Develop Routines for Routine Tasks
Have a system and some sort of regular basis on which routine tasks are carried out, for example, check your e-mail every hour, early morning or afternoon – whatever is appropriate to your particular circumstances. As is the case with their office-bound counterparts, the home-based worker can waste time and sometimes distract themselves by a lack of focus and organisation of their working time.
Avoid Task Avoidance
We are all faced from time to time with tasks that we do not want to do, or that we simply cannot get into. This is frequently due as much to a lack of understanding of the task, or the lack of the knowledge or resources to carry it out satisfactorily as to a lack of willingness or enthusiasm for the job.
If you find yourself with such a task – communicate and get help!
Let your manager or appropriate colleague know of your dilemma and work with them to find a solution. Home working does not mean that you are on your own or that you have to work without advice and support.
Clear communication and problem solving will accelerate progress, increase productivity and help to minimise missed deadlines.
Communicate – Communicate – Communicate
It is impossible to overstate the importance of clear communications when you and your colleagues are working from a home base. In these circumstances, you cannot communicate in the informal and spontaneous way which we are accustomed to in an office environment. A quick ‘phone call, video call or video conference will almost invariable help to inform, share information and views, and motivate home based workers who may feel discouraged or demoralised by working in isolation in a relatively unsupported environment
Develop Habits that Work for You
Some people find that simple rituals help them to settle down to work – and move out of the work zone mentally when your work is done.
A common suggestion is to dress as if you were going to work to get you in the working mindset – putting on a suit, high heels or tie, if that’s what you usually do. This may work for some or many – though this not my personal experience. I find that I often get my best work done while still in the jim jams – but whatever works for you.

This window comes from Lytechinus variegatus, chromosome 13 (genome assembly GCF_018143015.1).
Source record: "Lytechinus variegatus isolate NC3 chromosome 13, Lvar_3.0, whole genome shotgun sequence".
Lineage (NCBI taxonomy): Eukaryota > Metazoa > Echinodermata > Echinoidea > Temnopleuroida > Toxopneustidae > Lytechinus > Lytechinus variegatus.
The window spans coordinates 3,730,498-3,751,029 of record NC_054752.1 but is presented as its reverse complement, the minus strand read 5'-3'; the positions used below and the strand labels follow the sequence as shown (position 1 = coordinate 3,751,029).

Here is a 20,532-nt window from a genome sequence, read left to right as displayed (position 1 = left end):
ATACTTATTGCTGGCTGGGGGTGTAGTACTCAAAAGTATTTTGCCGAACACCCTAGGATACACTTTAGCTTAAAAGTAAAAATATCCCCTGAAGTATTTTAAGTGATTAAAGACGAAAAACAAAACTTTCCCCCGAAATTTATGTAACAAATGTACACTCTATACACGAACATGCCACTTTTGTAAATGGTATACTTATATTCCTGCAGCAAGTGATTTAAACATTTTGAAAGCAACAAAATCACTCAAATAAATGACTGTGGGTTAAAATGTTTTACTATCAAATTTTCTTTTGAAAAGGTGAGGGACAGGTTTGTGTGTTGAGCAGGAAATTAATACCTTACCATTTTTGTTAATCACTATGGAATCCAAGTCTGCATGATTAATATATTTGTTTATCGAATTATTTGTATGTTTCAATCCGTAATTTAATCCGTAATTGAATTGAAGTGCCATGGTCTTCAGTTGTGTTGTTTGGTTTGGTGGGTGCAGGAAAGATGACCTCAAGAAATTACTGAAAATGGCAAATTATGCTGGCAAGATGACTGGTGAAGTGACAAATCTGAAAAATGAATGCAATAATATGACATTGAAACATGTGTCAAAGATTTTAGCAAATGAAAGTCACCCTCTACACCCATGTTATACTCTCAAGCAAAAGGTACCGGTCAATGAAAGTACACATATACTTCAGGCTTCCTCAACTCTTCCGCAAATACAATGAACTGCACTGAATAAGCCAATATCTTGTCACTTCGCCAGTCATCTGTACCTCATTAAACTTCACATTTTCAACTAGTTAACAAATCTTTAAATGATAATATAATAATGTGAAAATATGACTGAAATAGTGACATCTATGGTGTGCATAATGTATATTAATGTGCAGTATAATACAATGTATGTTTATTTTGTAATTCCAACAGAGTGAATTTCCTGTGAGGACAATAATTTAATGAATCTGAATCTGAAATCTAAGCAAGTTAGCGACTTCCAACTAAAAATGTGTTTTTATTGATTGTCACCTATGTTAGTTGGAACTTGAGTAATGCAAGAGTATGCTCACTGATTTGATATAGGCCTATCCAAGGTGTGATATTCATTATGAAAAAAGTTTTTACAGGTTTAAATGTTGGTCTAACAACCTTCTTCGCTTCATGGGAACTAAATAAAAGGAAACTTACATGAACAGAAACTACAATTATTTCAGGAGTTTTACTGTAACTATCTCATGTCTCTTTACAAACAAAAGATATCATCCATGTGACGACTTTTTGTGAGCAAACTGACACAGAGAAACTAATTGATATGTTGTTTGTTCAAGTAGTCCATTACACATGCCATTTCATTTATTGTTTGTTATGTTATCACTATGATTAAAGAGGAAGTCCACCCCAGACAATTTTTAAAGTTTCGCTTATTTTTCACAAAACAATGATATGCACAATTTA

Going for a walk and getting some fresh air – within current confines – may certainly help … and remind you that there is still a world (though in a modified verion) out there – and get some healthy exercise.
Smokers/Vapers – Don’t Smoke or Vape While Working
It is very easy to slip into bad habits which wouldn’t event occur to you in the office, particularly if working at home alone.
Try to avoid this happening to you. And if you smoke or vape, do so only at your breaks to help maintain your health and keep some structure to your work/life balance.
Don’t Beat Yourself Up!
It takes time to get used to working at home, even when the move to working from home is carefully planned and considered in advance. In current conditions, many of us are working from home on an unplanned and ad hoc basis. Many are also trying the almost impossible task of doing their job and looking after their family – literally at the same time!
If it gets too much for you take a break – get some excercise – take a shower – ‘phone or Zoom a friend… whatever it takes!
Taking a little break really can help and you may come back to your desk refreshed and in a more productive frame of mind.
I hope that this advice is helpful! Please contact me for further advice/assistance.